Governor Baker Holding the Fort Against Clean-Needle Drug Injection Sites in Massachusetts

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Governor Charlie Baker continues to oppose so-called safe injection sites for drug addicts because they’re illegal under federal law and he sees no hard evidence that that they work.

The governor is in a decided minority of state officials in Massachusetts who have commented on the issue, bucking a recommendation earlier this month by a panel he appointed last year.

But Baker this week challenged whether the state’s Harm Reduction Commission proved its case.

“With respect to safe injection sites generally, I’d say the following:  The first thing I did when I saw that harm reduction report was I called several members of the commission and I said, ‘Where’s the longitudinal data here around how many people got into treatment, who used these facilities, how many people stopped using drugs and got better, how long had people been going here? You, know, where’s the stuff that shows me something that implies that there’s a pathway that implies that there’s a pathway here to getting out from under the awful and terrible consequences of addiction?’ And the answer I got was there is no data on that, because the whole thing is completely anonymous,” Baker said Thursday, March 21 during an appearance on Boston Public Radio on WGHB FM 89.7.

Supporters of safe injection sites say they offer drug addicts a chance to take heroin and other opioids in a clean, controlled environment, where medical personnel can attend to them if they overdose or have other medical problems. The commission studied sites in Canada where officials said such sites are working. They note that no drug addicts have died at the sites.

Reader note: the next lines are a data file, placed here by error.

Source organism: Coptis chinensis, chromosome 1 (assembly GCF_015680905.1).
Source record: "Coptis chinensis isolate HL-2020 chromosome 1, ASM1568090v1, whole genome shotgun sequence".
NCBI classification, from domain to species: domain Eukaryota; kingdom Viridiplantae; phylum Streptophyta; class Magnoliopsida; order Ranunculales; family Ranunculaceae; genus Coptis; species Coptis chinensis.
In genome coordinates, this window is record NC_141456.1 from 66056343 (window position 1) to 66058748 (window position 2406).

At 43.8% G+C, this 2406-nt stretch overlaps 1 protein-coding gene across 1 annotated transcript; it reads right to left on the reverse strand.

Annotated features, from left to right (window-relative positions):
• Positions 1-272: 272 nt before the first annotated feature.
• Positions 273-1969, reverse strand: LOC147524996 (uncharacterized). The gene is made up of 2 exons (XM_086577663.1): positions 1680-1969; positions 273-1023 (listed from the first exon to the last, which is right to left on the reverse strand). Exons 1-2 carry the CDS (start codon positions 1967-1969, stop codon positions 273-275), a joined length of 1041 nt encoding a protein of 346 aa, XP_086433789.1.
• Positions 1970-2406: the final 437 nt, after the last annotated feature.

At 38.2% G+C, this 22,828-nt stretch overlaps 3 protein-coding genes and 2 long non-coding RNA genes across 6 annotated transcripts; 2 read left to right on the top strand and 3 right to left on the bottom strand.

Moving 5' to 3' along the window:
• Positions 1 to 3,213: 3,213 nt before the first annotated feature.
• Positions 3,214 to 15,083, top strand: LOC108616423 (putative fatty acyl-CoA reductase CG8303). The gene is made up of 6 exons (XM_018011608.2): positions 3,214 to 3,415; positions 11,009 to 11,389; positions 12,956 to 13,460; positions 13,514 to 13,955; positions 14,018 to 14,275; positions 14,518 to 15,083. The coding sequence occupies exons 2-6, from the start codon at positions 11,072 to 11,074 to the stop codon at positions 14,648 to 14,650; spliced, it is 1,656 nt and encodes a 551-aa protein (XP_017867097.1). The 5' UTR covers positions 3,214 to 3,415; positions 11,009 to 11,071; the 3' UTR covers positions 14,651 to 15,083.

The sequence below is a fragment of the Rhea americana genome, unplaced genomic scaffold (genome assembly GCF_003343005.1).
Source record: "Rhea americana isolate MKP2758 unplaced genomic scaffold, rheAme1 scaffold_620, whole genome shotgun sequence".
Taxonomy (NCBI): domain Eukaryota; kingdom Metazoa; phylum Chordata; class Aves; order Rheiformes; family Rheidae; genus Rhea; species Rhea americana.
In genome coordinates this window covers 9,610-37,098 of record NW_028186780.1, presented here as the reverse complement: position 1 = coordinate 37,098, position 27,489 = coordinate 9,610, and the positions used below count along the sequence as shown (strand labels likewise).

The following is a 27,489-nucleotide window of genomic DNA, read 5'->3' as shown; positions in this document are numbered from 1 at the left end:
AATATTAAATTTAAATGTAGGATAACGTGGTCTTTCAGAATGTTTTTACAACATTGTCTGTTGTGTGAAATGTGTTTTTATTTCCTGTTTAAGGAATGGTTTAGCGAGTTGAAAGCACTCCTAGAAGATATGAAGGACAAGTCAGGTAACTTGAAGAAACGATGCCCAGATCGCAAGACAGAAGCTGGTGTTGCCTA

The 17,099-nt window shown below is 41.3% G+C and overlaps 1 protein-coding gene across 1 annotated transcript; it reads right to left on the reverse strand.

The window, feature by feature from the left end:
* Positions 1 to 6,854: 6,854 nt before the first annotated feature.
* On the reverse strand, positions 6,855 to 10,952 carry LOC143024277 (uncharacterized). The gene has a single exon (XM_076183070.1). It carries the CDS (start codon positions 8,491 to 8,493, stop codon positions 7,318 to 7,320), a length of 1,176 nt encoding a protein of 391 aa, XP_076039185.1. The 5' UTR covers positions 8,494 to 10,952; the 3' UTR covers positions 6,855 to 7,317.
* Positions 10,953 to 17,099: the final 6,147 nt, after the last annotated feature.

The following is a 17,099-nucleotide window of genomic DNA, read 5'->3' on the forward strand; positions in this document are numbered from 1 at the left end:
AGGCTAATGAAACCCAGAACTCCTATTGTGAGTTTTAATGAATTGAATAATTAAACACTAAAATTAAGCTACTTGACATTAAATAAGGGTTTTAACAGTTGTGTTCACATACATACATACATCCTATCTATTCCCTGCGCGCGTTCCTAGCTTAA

Marylou Sudders, the Baker administration’s secretary of health and human services and the chairman of the Harm Reduction Commission, said February 21 that “safe consumption sites are an important potential harm reduction tool that people need to consider,” according to State House News Service.

Boston Mayor Marty Walsh, who used to oppose drug injection sites, has sounded more open to them recently, after visiting sites in Montreal and Toronto in January. He also served on the Harm Reduction Commission, which recommended drug injection sites in its March 1 report:

“Supervised consumption sites are an effective harm reduction tool in the countries where they have been implemented. These sites keep people who use drugs alive and help reduce the public health risks of disease transmission. These sites can also provide a safe space where people may receive harm reduction materials and linkages to other services. A pilot program of one or more supervised consumption sites should be part of the Commonwealth’s efforts to combat the opioid crisis.”

But critics say injection sites don’t help addicts kick their addiction, and may make it worse.

Massachusetts U.S. Attorney Andrew Lelling wrote an op-ed column in January saying his office would prosecute injection sites under federal law. He also criticized the concept.